For a while, at least. Copeland and Overton requested de novo review in the Fourth Circuit, requiring the panel to use fresh sets of ears to decide whether a reasonable jury could find the tunes intrinsically similar. In an opinion written by Judge Harris, the Court agreed with the district court that the subject matter of the two songs (the Usher/Bieber/remix trifecta was taken to be the same for the purposes of the analysis) wasn’t a match – Copeland’s track was about a breakup, while Usher’s was about starting a new relationship.
The Court took another approach, however, when considering whether the “mood” and “tone” were too dissimilar for a jury to find copyright infringement. To Judge Harris, noting a distinct “mood” and “tone” was really just acknowledging that the two songs weren’t in the same genre – Copeland’s was standard R&B, while Usher’s was electronic dance pop. Songs in different genres, of course, will almost always have separate concepts, feel, or aesthetic appeals. Therefore, “while genre may be relevant to intrinsic analysis of musical works,” the panel held, it “cannot be dispositive under copyright law.” (If it’s not immediately apparent why that is, consider the opinion’s example of someone doing a hard-rock or reggae cover of the Beatles’ “Hey Jude” but then escaping liability under the intrinsic-analysis prong.)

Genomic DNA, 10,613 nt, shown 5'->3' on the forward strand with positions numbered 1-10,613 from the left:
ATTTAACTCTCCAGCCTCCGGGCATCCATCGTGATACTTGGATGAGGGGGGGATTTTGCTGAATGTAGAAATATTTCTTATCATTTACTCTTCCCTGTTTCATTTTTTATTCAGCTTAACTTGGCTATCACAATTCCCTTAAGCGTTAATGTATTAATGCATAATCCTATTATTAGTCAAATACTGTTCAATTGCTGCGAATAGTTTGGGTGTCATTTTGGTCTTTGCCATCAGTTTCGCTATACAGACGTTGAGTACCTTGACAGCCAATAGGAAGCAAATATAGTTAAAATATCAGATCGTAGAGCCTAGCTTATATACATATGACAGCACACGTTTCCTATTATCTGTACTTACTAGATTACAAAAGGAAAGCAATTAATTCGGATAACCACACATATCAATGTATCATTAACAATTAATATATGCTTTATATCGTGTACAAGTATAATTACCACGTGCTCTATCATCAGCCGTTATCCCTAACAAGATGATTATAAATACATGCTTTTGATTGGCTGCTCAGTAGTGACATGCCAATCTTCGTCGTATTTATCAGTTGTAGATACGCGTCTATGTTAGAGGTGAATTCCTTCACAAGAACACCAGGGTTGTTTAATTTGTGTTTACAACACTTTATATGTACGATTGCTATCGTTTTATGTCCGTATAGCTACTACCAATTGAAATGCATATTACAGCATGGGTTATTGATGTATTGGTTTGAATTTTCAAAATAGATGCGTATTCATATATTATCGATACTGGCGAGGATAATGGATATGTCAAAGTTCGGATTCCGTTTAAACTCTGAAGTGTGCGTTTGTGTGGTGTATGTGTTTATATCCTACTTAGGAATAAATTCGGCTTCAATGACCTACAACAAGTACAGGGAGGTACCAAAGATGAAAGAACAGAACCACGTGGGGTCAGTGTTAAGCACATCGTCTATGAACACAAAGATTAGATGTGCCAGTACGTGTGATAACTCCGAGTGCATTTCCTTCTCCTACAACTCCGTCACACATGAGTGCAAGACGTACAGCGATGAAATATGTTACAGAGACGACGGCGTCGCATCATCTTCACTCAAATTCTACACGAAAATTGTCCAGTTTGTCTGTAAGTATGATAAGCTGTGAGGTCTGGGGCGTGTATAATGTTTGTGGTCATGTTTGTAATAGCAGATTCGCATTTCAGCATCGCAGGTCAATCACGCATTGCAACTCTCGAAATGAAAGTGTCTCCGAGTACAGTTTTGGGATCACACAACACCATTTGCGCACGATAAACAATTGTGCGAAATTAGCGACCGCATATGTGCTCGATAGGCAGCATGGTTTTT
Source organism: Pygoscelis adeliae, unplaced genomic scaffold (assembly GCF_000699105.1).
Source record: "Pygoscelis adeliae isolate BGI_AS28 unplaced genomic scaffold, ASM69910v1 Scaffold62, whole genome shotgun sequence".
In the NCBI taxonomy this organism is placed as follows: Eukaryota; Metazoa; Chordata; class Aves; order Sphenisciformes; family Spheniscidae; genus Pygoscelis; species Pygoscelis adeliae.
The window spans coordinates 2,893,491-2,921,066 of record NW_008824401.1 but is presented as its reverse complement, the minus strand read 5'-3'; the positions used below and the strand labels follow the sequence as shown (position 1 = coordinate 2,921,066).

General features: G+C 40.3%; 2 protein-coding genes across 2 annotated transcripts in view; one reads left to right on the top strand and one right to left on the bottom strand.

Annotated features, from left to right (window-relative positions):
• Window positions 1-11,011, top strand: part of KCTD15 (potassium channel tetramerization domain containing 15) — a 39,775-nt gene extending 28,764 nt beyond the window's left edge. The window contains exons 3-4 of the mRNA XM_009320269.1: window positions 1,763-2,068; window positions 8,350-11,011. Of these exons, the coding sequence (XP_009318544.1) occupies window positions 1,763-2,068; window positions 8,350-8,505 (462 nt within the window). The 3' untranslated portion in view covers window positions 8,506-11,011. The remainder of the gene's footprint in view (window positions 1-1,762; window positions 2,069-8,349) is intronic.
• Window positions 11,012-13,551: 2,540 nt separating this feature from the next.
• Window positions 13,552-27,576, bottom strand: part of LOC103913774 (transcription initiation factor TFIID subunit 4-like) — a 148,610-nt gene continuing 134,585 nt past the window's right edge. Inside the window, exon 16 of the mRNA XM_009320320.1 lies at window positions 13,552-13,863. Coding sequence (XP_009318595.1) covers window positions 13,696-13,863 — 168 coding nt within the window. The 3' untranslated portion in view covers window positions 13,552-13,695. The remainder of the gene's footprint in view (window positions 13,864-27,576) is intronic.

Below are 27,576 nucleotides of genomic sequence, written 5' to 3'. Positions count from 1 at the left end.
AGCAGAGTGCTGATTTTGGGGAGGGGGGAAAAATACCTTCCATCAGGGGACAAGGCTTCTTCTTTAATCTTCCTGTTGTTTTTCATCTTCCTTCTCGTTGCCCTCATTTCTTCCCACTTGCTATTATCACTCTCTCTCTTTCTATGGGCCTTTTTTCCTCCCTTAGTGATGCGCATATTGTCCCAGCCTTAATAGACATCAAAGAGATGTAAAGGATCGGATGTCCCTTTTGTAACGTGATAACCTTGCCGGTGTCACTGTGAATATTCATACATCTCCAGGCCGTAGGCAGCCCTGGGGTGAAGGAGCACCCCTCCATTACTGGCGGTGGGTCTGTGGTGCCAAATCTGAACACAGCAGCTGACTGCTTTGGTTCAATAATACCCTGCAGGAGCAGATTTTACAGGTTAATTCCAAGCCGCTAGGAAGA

Having decided that genre couldn’t carry the day, the Court weighed whether there was some shared element of the two works that could sustain an infringement claim – and finding such a basis in the choruses. (This, after the Court took some room to play Captain Obvious and explain why a chorus is important to a song in general.) To the panel, both Copeland and Usher/Bieber seem to sing that they “need somebody to love” in “an almost identical rhythm and a strikingly similar melody” with “a high volume and pitch.” Despite a few tweaks to the notes, was that similarity significant enough for Copeland’s suit to survive summary judgment? Decreed the Court (more or less), “Yeah!”